Why is Hyperledger different to Ethereum and how?

Different blockchains

Why is Hyperledger Different to Ethereum and How?

The blockchain arena is with a gazillion options. There really is no one dominant technology in here. Instead, what you have are multiple options out there and they are as similar as they are different.

In this piece, we are going to try and compare two of them, namely Hyperledger and Ethereum.
There are key areas where the two blockchains differ. They are:

  • Design
  • Consensus
  • Cryptocurrency
  • Privacy
  • Resources

But, before we begin the comparison, let’s get introduced to both these blockchain technologies.


Ethereum is a public blockchain with smart contract capabilities and many businesses build dapps (distributed apps) on top of the network. Essentially it is useful for mass consumption. It is also known as a public blockchain.

Hyperledger Fabric (as a framework) is a permissioned blockchain and modular in its architecture. It provides a lot of flexibility in terms of how information moves over the blockchain and what information will appear to some and not to others. This makes it ideal for enterprises.

Hyperledger Fabric provides a lot of flexibility in terms of how information moves over the blockchain and what information will appear to some and not to others. This makes it ideal for enterprises.


The other major difference is the consensus Algorithm that is used on Ethereum vs Fabric. For now, Ethereum uses PoW (Proof of work), whereas with Fabric you can choose between No-op (no consensus needed) and pBFT (Practical Byzantine Fault Tolerance).

Byzantine Fault Tolerance
BFT or Byzantine Fault Tolerance refers to a distributed computer network’s ability to function as intended and arrive at a proper consensus correctly despite malicious components or nodes failing or sharing wrong data with peers. The goal here is to prevent major system failures by eliminating the influence that malicious nodes have on the proper functioning of the network and the proper consensus reached by the legitimate nodes in the network.

It’s called ‘Byzantine Fault Tolerance’ because it was derived from the Byzantine Generals’ Problem. It has been researched extensively and optimized with various solutions in practice and others that are still being developed.


Different blockchains have different methods for members to participate on the network. Bitcoin incentivizes participants financially to solve complex mathematical problems (i.e. mining), which take time, computing power and energy.

In Hyperledger Fabric, participants work together around a common cause or goal—moving goods more efficiently, sharing patient data more securely, ensuring food safety and much more. These systems require far fewer resources, making them far more efficient for business.

Ethereum has a built-in cryptocurrency, Ether (ETH), and works well where applications have this cryptocurrency included in their apps, yet is not really necessary where use cases have no need for a cryptocurrency.

At this time, Hyperledger does not offer a cryptocurrency.

Different blockchains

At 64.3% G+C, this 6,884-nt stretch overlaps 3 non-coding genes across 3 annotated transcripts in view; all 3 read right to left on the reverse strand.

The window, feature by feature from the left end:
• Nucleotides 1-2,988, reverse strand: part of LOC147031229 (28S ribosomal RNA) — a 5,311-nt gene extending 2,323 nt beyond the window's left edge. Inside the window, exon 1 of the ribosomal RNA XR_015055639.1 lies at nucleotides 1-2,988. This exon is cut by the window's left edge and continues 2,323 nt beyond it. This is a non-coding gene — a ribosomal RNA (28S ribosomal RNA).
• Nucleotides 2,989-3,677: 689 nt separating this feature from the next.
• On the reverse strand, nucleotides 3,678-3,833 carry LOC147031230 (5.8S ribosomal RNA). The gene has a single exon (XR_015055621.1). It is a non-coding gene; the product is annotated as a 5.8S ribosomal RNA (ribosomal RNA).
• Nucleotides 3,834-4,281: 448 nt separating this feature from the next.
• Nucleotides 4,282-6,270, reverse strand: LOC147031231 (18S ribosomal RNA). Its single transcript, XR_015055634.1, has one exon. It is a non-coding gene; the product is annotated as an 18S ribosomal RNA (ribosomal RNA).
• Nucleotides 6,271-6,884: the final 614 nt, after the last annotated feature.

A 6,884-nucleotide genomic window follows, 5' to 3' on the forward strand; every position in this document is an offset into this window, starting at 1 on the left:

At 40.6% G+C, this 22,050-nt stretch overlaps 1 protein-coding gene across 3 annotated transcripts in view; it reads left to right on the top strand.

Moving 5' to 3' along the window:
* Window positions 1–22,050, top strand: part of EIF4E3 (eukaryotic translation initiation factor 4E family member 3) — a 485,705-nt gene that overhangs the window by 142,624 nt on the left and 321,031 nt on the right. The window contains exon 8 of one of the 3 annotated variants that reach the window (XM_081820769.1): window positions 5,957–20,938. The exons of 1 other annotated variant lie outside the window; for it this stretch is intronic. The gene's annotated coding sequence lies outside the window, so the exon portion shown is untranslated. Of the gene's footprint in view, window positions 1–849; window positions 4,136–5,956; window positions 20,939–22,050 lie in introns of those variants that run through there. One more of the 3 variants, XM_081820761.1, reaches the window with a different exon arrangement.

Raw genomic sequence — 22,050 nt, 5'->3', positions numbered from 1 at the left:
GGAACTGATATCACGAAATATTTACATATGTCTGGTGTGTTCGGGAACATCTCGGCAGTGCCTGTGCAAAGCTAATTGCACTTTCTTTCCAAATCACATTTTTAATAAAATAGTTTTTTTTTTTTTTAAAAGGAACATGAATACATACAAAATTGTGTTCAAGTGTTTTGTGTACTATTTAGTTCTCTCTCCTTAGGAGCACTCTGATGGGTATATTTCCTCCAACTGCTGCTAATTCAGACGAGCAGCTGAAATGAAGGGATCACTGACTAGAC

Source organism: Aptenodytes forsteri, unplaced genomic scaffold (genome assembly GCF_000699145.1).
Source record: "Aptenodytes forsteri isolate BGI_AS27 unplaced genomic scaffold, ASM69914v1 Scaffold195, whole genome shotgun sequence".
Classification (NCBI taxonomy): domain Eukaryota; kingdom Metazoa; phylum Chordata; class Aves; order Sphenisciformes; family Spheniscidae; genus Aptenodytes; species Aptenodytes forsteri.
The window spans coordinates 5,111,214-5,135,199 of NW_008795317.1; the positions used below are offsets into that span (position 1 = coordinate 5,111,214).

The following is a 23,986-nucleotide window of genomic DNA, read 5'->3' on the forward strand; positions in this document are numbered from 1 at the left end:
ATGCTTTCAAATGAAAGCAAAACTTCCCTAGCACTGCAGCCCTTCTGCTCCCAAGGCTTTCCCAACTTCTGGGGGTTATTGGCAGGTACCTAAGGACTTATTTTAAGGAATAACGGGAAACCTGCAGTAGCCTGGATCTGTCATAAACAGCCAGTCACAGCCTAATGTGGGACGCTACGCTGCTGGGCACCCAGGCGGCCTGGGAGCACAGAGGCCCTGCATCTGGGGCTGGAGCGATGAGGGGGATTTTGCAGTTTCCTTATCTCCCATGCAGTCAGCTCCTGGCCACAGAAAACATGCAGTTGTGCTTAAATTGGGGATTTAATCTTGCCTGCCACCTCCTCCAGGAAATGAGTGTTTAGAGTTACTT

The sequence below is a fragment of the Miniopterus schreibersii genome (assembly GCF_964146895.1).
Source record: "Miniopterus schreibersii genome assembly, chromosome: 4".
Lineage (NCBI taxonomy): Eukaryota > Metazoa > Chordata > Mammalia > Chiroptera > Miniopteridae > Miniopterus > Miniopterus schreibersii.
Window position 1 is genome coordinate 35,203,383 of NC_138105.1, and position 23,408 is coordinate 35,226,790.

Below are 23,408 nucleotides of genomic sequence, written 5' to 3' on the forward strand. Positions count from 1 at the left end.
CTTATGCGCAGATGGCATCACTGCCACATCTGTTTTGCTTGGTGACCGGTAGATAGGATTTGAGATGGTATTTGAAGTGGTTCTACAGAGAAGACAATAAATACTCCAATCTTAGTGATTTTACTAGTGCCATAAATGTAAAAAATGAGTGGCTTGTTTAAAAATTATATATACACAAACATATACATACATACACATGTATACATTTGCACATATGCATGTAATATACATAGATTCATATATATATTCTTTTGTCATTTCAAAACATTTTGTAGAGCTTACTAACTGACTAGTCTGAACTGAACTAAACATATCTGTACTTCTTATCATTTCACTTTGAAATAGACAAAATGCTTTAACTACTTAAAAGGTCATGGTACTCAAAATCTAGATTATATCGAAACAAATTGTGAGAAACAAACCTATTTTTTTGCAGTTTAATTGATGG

Different blockchains have different methods for members to participate on the network

Privacy and permissions

Ethereum, as an ecosystem has matured and can be deployed as a private blockchain for a business. The inclusion of smart contracts and business logic is a huge advantage but when it comes to showing and sharing information across and between enterprise networks, it may not be as effective. In fact, some may argue that the total transparency that Ethereum offers comes at the cost of performance scalability and privacy.

Hyperledger Fabric solves performance, scalability and privacy issues using a permissioned mode of operation and specifically by using a BFT algorithm and fine-grained access control. Furthermore it provides a valuable toolset through its modular architecture that allows Fabric to be customized to a multitude of applications.

If you want a private blockchain where companies/persons that have permission to access information, you should consider Hyperledger Fabric instead of creating a private fork of Ethereum.

Hyperledger Fabric’s permissioned framework means that all participants in a blockchain network are known to one another, and in the case of a private permissioned network, membership may be by invitation only. This compares to permissionless blockchain platforms (like Ethereum), where network members can remain anonymous.

With Fabric, you have the ability to show certain bits of information as well as turn other bits off, or make that information to other parts of the network. Ethereum doesn’t allow something to be possible to one person and not visible to the rest. Hence why Fabric is suited for enterprises that want privacy of their transactions but also need to be known and trusted on the network.


Also, at the moment it is easier to find an Ethereum dapps developer than a Fabric developer. Fabric on the other hand is pretty new on the block and just warming up.

To conclude, we feel that in future most enterprise apps would get tilted towards Fabric, whereas Ethereum would continue to be a hotbed for dapps that are more B2C.

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